Food review: Shanghai bites

As the light streams into Yu Lei's dining hall, enjoy Chinese dishes with hints of Japanese cuisine, writes Susan Jung

PUBLISHED : Thursday, 04 July, 2013, 12:00am
UPDATED : Wednesday, 03 July, 2013, 10:29pm

Our expectations of Yu Lei were high, having been impressed by Messina il Ristorante, one of its sister operations in the KO Dining Group that is also on the fifth floor of the Harbourfront Landmark hotel in Hung Hom. And, for the most part, we were not disappointed.

The corridor leading to the Shanghainese restaurant is carpeted with red and gold. The dominant design theme is flowers and the private rooms (which cost HK$5,000 at lunch and HK$8,000 for dinner) reflect that, with names such as Peony, Osmanthus, Lotus and Lily.

We sat in the main dining room where, on a clear day, the view through the large windows is lovely. The whole feeling of the room was luxurious, with heavy chairs and comfortable banquettes, well-spaced tables and high ceilings.

The chef of Yu Lei is Miki Imagawa and the Japanese influence, in both ingredients and presentation, shows in many of the dishes. This intrigued us and our selection reflected that.

The signature appetiser (HK$250 per person, but we ordered only one and shared) was presented beautifully but we're not sure it justified the price. The five appetisers included traditional Shanghainese cold dishes, such as jellyfish with sesame oil and lo sui (master sauce) poached fish - however, we've tasted better versions.

The dim sum selections were more successful. Spring rolls with shredded chicken and mushrooms (HK$42) had shatteringly crisp fried wrappers. The Shanghainese pork dumplings with supreme soup (HK$48 for four) had skins that were slightly thick, but the filling was juicy and meaty.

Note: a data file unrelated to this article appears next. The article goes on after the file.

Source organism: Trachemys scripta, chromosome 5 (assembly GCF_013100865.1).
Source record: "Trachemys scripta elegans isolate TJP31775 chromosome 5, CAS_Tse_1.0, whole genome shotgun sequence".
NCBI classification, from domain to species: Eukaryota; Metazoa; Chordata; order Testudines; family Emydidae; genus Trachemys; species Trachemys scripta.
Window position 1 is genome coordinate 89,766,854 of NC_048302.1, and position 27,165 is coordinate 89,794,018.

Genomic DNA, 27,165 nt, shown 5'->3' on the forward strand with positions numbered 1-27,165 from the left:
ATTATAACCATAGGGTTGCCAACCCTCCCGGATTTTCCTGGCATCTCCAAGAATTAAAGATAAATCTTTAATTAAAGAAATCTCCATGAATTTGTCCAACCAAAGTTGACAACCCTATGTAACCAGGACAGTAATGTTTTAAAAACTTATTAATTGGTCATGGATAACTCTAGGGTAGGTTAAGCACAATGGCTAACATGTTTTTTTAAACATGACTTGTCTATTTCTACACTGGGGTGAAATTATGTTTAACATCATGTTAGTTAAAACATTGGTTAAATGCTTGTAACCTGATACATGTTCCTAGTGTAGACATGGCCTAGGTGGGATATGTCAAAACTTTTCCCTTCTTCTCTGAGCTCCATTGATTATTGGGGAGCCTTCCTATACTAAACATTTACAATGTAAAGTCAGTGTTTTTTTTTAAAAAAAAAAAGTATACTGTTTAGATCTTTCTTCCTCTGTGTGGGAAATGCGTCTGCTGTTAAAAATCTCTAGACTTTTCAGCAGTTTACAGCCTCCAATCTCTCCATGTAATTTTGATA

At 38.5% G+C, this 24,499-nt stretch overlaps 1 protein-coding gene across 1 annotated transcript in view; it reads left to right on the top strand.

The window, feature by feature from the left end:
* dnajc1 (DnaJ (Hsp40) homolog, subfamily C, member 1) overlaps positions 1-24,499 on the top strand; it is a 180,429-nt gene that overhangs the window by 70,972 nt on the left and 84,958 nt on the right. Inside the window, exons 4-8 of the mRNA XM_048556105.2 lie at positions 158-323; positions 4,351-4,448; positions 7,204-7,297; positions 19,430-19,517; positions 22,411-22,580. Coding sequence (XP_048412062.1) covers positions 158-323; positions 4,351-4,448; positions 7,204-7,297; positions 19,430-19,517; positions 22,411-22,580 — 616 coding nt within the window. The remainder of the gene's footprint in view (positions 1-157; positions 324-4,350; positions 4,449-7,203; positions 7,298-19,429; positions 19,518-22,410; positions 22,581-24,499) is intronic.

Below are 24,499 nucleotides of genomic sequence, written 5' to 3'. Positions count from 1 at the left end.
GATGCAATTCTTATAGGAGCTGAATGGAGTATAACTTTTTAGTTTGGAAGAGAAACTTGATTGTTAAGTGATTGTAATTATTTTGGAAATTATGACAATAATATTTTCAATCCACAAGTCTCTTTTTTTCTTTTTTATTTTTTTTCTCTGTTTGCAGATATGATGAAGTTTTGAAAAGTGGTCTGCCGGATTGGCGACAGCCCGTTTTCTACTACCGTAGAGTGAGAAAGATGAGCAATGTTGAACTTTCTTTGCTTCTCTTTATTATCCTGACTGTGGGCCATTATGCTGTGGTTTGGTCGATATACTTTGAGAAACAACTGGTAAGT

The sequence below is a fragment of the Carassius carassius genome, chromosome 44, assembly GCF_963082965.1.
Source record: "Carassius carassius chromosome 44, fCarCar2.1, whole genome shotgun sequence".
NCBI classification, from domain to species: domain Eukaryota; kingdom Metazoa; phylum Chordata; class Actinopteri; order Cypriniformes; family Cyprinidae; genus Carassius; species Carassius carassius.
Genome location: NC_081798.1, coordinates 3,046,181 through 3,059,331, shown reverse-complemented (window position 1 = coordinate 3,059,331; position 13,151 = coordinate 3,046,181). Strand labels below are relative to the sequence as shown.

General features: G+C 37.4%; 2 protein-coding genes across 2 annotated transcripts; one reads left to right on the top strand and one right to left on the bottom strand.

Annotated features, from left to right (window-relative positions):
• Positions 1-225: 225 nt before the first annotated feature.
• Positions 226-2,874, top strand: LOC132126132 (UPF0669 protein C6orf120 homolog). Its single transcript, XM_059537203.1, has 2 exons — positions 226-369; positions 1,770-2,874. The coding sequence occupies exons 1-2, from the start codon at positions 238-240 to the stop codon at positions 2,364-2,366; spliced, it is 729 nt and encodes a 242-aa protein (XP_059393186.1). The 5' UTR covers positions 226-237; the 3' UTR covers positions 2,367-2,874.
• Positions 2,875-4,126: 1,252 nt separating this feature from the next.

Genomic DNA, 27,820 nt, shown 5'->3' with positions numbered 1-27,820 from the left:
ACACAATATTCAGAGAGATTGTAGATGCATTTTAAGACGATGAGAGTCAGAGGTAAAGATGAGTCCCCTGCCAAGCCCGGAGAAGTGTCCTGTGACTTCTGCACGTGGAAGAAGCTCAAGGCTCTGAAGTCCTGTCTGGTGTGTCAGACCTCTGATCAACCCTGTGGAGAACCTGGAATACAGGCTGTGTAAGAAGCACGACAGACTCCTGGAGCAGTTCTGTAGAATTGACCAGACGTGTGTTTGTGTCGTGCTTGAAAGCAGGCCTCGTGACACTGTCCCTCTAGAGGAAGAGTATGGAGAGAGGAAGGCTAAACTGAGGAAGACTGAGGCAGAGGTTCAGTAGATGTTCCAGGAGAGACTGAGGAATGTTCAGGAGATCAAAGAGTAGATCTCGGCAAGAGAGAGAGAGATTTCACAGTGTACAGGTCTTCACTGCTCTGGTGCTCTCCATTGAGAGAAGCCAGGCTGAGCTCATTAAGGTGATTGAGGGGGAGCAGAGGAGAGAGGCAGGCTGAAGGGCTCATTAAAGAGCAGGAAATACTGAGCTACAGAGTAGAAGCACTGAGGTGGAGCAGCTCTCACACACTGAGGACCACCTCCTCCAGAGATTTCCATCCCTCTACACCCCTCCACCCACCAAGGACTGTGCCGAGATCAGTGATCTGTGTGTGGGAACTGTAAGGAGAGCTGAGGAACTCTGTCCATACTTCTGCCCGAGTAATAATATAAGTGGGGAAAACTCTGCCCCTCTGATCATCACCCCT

A cold dish of Kyushu drunken crab (HK$580) should have been ordered 10 days before but the kitchen had one spare. The raw crab, with a hint of high-quality Shaoxing rice wine, was wonderfully sweet, with lots of roe in the back shell.

Sweet and sour pork (HK$190) with three kinds of vinegar was also good. The tender meat had a delicately crisp coating and the sticky sauce was rich and complex. Toothsome chunks of water bamboo (HK$140) had been cooked with a fine chiffonade of fried seaweed.

There was nothing wrong with the stir-fried crab with homemade miso sauce (HK$480) - the mildly sweet sauce coated the chunks of crab - but it didn't excite us. We had the same complaint about the scrambled egg with sea urchin and conpoy (HK$240). Although the scrambled egg - cooked in rolled layers, like Japanese tamagoyaki - was tender, the flavours were too subtle.

However, we ended with excellent miso noodles with shredded pork and pine nuts (HK$110) and a baked almond bun (HK$45 for three) which had a gooey, creamy filling. The servers, who had been attentive throughout, gave us small cups of bitter kung fu tea before we left.


Yu Lei, 5/F Harbourfront Landmark, 11 Wan Hoi Street, Hung Hom, tel: 3746 2788. Open: Tuesday-Sunday noon-3pm (from 11.30am on Saturday and Sunday), 6pm-11pm. About HK$550 without drinks or service charge